At a flea market last month, I found a box full of children's clothing patterns from the 1940s-60s (at the latest); I bought all of them for $10 and just about skipped home! Here is a selection of girls' outerwear; I hope you find these as exciting as I do:
[LEFT: my favorite, Butterick size 4 girl's coat. "The double-breasted coat with buttons to the waist. It is nicely fitted, and has a gently flared skirt. The back belt buttons on neatly. This is a favorite dress-up fashion for the young miss... and it does for every day as well." RIGHT: Advance size 8 cape and hat.]
Realistically, I know I won't make half of these. But they serve as great style inspiration for Owlette, and I've had a difficult time tracking down vintage kid style resources.
[LEFT: Simplicity size 4 child's coat, hood and leggings. "The flared-back coat, finished with lining, is styled with a double row of buttons and welt pockets... In style 1, the leggings, made with suspenders, have openings at the sides and are finished with elastic casing in back. The straps at the lower edge fasten with hammer or metal fasteners..." CENTER: Simplicity size 4 child's one-piece dress, coat with detachable collar and hat. RIGHT: McCall size 8 child's coat.]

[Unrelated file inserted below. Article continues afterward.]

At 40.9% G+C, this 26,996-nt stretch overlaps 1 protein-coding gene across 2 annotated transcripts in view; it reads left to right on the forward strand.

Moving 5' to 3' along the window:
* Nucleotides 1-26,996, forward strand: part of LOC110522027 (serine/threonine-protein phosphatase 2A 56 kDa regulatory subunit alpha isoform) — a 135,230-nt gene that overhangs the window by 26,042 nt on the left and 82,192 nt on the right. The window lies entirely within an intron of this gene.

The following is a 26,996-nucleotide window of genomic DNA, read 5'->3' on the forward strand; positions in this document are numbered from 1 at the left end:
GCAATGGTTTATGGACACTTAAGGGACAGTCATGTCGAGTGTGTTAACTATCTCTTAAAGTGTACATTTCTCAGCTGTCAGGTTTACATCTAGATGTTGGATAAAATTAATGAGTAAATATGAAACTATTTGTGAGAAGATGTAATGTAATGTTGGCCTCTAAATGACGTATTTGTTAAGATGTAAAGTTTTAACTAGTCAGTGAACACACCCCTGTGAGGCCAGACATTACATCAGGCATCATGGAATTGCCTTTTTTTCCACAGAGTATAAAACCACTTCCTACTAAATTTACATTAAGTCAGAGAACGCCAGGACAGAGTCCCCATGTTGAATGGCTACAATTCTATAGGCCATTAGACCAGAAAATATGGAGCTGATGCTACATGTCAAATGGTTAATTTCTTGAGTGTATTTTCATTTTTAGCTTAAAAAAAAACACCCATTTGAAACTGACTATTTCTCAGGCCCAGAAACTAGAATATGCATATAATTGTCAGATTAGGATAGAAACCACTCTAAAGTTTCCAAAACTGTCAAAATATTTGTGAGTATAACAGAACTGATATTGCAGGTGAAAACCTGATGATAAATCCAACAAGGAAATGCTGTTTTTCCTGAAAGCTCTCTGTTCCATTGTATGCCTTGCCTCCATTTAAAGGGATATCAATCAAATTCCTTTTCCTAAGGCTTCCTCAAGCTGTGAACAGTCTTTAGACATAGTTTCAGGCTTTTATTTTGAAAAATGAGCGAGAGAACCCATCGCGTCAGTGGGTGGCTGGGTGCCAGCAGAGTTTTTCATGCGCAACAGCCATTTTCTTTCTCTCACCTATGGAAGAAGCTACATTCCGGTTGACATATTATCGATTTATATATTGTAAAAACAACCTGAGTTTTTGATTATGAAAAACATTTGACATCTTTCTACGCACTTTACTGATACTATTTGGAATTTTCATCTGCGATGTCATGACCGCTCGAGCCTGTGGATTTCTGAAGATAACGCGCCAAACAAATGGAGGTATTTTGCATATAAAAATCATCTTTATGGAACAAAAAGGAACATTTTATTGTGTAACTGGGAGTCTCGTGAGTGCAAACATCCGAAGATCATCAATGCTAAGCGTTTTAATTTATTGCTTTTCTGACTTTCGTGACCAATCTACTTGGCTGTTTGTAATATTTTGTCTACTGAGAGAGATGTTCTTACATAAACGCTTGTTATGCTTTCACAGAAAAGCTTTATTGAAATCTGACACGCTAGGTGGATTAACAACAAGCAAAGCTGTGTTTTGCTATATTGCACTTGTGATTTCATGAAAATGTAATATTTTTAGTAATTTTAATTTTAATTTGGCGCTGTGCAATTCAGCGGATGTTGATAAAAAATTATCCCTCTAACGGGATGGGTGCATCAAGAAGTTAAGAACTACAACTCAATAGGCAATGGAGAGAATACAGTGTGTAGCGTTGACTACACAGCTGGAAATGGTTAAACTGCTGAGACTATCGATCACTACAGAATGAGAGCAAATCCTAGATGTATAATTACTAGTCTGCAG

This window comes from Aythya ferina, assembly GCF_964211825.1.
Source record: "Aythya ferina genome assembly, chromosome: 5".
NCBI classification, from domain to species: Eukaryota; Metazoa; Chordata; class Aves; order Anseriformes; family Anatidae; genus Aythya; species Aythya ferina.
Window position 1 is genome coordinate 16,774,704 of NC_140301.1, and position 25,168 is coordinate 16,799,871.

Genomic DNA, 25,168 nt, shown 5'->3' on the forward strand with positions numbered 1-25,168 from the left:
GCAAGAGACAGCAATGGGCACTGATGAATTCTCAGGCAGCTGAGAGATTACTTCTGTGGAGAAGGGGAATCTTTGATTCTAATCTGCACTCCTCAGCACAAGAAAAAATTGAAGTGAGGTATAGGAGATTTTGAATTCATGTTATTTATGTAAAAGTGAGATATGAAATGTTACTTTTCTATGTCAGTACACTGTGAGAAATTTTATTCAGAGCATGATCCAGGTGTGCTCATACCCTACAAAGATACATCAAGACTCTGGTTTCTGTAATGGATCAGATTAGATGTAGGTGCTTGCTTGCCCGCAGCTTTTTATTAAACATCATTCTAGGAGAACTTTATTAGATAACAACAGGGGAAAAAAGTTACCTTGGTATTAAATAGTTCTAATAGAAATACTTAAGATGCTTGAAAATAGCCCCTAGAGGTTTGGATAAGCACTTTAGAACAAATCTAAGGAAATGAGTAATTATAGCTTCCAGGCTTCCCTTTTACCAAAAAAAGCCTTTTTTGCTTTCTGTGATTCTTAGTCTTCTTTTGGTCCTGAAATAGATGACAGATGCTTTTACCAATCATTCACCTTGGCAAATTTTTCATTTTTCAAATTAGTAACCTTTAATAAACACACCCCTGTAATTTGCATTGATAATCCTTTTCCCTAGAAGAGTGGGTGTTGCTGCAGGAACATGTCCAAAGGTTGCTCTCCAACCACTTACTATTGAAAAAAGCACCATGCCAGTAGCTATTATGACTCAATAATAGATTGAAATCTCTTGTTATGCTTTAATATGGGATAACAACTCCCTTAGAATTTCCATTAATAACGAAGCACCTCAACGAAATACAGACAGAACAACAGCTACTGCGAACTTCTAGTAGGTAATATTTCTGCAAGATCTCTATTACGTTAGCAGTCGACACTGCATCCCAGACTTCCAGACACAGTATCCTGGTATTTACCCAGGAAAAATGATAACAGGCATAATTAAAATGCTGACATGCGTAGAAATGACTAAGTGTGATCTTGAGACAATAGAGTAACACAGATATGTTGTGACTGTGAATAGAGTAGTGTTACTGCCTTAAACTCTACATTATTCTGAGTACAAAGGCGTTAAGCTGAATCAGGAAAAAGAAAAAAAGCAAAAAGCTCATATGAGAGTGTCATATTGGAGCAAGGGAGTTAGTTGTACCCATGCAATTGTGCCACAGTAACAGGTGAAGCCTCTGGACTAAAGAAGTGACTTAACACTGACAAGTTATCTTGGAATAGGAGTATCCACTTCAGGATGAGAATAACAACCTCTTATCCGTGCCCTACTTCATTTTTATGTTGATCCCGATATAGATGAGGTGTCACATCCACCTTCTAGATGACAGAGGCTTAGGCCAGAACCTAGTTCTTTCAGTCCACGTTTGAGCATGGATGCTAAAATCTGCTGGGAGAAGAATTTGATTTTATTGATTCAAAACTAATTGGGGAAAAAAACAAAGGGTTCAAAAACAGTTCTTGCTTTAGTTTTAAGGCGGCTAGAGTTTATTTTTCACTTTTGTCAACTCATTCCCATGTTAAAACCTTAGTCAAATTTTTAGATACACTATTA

[This is for my fellow lovers of technical illustrations! I find them more useful than the pattern front.]
It is clear to me, from reading through these patterns, that our collective sewing knowledge has shrunk in the last several decades. The reasons for this are obvious; perhaps I'll tell you what you already know in another post. Inside of one of the patterns I found another mystery pattern, traced onto the funny papers:
[Note the date of copyright on the comic strip!]
So, readers, do you have any tips for working with vintage patterns? What about for preserving them? Some of the patterns are water damaged and especially delicate... about a third are unprinted, and have those holes punched in the tissue. Does anyone have a good resource for deciphering unprinted patterns? All advice and anecdotes are most welcome!